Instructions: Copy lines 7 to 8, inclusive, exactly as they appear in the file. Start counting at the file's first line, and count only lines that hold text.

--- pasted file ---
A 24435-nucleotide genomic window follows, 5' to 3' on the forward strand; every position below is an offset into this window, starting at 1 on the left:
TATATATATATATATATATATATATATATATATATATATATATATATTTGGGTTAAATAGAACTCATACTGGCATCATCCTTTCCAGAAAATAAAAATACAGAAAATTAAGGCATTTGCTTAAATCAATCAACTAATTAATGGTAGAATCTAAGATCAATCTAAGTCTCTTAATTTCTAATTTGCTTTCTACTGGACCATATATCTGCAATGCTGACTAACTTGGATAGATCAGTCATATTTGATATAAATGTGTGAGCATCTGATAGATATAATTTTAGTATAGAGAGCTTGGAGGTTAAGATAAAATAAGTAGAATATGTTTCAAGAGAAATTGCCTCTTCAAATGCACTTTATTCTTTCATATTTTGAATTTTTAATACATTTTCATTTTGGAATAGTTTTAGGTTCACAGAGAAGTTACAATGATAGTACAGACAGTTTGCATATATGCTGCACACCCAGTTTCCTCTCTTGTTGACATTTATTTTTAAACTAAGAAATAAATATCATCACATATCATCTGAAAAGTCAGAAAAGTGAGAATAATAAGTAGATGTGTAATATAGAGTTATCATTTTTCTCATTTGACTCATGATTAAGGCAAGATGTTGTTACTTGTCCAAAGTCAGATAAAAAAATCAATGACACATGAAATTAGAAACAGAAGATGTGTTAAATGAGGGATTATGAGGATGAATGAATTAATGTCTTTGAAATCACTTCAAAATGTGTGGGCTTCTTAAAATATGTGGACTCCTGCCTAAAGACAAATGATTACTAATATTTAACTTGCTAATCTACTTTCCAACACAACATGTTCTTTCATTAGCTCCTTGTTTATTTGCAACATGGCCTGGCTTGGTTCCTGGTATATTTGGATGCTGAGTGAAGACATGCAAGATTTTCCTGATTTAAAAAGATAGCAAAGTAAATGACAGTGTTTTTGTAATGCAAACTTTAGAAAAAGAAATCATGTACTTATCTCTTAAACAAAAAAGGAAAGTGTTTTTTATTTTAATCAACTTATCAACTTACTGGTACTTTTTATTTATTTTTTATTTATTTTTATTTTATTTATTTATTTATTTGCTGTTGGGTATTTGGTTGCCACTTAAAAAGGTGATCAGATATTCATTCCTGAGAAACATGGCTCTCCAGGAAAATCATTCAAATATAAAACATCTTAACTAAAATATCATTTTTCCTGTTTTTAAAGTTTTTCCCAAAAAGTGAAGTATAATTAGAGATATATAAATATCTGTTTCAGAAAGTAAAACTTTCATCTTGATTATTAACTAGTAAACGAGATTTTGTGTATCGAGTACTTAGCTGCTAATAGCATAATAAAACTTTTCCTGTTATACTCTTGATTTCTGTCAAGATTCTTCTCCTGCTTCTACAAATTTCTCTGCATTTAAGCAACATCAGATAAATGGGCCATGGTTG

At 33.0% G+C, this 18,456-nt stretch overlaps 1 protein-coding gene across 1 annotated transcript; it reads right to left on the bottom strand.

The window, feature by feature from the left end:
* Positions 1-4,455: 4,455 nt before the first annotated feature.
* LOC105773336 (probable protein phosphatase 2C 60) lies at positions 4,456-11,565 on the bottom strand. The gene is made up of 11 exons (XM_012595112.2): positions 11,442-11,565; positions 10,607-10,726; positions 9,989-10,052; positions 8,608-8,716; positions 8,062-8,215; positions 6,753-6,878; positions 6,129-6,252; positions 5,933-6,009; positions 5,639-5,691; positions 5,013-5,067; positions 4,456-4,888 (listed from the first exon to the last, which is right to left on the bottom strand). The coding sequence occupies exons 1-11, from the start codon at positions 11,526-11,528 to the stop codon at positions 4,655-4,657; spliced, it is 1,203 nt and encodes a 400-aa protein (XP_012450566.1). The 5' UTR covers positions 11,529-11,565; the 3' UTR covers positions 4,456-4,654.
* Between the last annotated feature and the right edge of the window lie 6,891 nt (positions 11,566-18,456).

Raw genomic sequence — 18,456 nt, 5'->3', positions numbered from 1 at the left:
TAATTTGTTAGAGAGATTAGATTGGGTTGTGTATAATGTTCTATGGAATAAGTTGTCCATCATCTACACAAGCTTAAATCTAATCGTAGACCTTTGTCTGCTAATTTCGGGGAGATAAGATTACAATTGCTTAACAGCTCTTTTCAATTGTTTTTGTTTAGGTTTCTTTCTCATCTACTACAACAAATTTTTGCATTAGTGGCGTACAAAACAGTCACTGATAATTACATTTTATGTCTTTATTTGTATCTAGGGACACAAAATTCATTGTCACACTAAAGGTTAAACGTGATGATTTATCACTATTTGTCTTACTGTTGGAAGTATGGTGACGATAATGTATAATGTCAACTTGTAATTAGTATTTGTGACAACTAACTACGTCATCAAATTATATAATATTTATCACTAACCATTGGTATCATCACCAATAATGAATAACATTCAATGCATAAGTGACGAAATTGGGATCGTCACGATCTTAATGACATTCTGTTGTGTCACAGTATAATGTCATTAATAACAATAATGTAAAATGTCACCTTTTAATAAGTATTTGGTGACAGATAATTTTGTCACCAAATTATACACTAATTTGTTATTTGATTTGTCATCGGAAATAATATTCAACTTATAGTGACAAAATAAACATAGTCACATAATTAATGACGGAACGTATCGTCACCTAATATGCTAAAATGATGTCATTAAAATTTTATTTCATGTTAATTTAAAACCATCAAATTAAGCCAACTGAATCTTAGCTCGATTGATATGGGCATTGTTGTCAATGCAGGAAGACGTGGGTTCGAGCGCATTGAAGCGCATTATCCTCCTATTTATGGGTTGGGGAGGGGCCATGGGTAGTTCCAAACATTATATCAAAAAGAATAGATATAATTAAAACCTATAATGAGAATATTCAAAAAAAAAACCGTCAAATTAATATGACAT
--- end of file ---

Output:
* Between the last annotated feature and the right edge of the window lie 6,891 nt (positions 11,566-18,456).

Raw genomic sequence — 18,456 nt, 5'->3', positions numbered from 1 at the left: